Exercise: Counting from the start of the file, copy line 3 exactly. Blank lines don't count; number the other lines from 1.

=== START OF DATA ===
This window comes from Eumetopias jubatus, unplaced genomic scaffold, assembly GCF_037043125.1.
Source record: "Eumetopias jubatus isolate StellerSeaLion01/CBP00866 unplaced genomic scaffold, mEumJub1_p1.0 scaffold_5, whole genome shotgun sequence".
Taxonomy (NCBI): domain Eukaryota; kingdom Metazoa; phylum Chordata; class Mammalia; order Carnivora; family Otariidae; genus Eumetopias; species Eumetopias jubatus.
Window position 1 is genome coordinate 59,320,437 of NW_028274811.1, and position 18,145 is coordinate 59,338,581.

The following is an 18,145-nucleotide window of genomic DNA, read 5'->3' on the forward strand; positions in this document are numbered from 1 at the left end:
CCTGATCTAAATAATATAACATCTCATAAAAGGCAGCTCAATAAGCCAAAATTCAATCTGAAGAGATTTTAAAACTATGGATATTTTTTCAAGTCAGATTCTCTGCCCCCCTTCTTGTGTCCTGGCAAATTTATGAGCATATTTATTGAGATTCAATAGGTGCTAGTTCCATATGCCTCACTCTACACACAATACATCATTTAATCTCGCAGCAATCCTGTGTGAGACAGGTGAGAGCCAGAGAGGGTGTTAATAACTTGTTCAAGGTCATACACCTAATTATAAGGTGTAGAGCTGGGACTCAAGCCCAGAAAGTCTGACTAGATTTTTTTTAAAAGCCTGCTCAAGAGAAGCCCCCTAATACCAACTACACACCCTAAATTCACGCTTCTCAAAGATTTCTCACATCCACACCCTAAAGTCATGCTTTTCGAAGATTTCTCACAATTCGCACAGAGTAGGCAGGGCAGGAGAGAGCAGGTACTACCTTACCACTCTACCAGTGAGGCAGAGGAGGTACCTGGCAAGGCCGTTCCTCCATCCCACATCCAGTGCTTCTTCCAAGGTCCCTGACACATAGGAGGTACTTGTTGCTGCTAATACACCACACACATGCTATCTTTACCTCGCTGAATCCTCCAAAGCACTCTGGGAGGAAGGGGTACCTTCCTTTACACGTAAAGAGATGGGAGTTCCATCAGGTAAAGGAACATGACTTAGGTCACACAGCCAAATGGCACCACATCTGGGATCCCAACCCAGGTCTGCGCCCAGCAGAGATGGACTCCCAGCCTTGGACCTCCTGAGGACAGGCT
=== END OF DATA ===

Taxonomy (NCBI): domain Eukaryota; kingdom Metazoa; phylum Chordata; class Mammalia; order Carnivora; family Otariidae; genus Eumetopias; species Eumetopias jubatus.